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I have the following type class and instances:

class StatType a where
  toDouble :: a -> Double
instance StatType Double where
  toDouble = id
instance Integral a => StatType a where
  toDouble = fromIntegral

avg :: StatType a => [a] -> Double
avg = undefined

But then the expression

*Example> avg ([1,2,3,4] :: [Double])

reports a type error regarding overlapped instances

Overlapping instances for StatType Double
  arising from a use of `avg'
Matching instances:
  instance StatType Double -- Defined at Example.hs:61:10
  instance Integral a => StatType a -- Defined at Example.hs:63:10

The type system cannot select between these two instances. However, Double is not an Integral type.

*Example> :i Double
data Double = GHC.Types.D# GHC.Prim.Double#
        -- Defined in `GHC.Types'
instance StatType Double -- Defined at Example.hs:
instance Enum Double -- Defined in `GHC.Float'
instance Eq Double -- Defined in `GHC.Classes'
instance Floating Double -- Defined in `GHC.Float'
instance Fractional Double -- Defined in `GHC.Float'
instance Num Double -- Defined in `GHC.Float'
instance Ord Double -- Defined in `GHC.Classes'
instance Read Double -- Defined in `GHC.Read'
instance Real Double -- Defined in `GHC.Float'
instance RealFloat Double -- Defined in `GHC.Float'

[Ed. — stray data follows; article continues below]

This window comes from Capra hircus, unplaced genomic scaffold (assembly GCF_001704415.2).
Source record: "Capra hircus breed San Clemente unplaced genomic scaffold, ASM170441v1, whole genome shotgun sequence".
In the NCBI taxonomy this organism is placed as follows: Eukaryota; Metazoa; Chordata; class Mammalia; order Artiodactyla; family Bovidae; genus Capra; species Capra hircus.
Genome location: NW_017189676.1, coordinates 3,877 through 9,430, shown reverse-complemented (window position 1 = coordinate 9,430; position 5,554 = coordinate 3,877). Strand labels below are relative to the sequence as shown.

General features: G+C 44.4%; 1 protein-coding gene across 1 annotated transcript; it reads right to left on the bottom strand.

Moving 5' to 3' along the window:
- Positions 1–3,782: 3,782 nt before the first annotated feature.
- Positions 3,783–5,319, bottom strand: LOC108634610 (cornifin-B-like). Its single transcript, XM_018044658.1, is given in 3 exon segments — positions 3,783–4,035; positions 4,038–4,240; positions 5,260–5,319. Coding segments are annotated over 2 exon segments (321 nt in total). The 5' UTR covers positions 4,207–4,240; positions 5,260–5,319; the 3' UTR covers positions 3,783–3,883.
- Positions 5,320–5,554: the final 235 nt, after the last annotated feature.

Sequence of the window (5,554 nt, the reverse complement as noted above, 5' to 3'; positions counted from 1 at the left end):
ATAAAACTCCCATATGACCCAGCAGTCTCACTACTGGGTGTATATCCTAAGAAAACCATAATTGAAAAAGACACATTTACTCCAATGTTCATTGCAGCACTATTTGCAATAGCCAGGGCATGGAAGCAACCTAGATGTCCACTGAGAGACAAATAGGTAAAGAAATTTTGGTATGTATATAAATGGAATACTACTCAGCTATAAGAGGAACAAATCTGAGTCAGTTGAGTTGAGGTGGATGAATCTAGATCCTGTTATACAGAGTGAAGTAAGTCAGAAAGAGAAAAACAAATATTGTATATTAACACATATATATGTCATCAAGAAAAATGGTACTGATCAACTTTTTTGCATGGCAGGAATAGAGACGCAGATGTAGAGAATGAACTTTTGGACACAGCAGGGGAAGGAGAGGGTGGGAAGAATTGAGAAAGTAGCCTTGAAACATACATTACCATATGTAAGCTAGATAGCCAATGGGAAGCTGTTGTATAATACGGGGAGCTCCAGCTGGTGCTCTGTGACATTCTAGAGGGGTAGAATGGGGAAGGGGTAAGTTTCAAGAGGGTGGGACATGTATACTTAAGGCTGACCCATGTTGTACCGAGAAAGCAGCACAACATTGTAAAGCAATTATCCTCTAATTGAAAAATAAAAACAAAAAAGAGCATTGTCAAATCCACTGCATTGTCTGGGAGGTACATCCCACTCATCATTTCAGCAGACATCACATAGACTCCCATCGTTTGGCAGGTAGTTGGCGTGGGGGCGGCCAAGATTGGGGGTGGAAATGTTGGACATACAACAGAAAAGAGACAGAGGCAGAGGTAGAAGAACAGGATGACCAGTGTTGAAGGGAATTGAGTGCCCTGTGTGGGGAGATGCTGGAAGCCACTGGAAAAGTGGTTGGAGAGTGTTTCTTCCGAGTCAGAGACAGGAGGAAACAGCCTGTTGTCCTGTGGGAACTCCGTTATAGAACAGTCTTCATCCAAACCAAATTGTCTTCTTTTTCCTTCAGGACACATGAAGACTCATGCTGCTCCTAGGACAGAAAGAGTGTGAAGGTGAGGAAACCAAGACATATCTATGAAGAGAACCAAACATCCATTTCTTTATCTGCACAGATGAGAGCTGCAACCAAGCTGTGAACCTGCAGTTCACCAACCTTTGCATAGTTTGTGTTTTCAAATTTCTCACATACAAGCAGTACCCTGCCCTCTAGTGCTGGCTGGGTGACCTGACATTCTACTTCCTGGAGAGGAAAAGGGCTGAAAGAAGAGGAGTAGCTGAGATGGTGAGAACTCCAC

instance RealFrac Double -- Defined in `GHC.Float'
instance Show Double -- Defined in `GHC.Float'

And I don't think Integral implied by one of these or anything? fromIntegral (3 :: Double) raises a type error since Double isn't an Integral instance.

Why are these overlapped?

Thanks!

share|improve this question
up vote 6 down vote accepted

Quite simply, this is just how GHC works

When GHC tries to resolve, say, the constraint C Int Bool, it tries to match every instance declaration against the constraint, by instantiating the head of the instance declaration. Consider these declarations:

instance context1 => C Int a     where ...  -- (A)
instance context2 => C a   Bool  where ...  -- (B)

GHC's default behaviour is that exactly one instance must match the constraint it is trying to resolve. For example, the constraint C Int Bool matches instances (A) and (B), and hence would be rejected; while C Int Char matches only (A) and hence (A) is chosen.

Notice that

  • When matching, GHC takes no account of the context of the instance declaration (context1 etc).

So ghc doesn't see

instance StatType Double 
instance Integral a => StatType a 

It sees

instance StatType Double 
instance StatType a 

Which are evidently overlapping.

The reason this works the way it does is that type classes are open. There is no instance for Integral Double now but someone may import your library and declare one, at which point the instances would be overlapping even if the context was checked. Even worse, there would be no sensible way to prefer one over the other.

share|improve this answer
    
OverlappingInstances allows this, choosing the most specific instance. This is sometimes useful, but if you also defined, say, instance Rational a => StatType a it would immediately break again. – Dan May 16 '14 at 19:50
2  
There is rarely a good case for using OverlappingInstances, and this is not one of those cases. – user2407038 May 16 '14 at 20:08
    
This totally makes sense now. Thanks. – Tim May 16 '14 at 20:09
    
Granted, I'm kinda late to the party, but @user2407038 - can you elaborate on that? – Inaimathi Jul 26 '15 at 0:15

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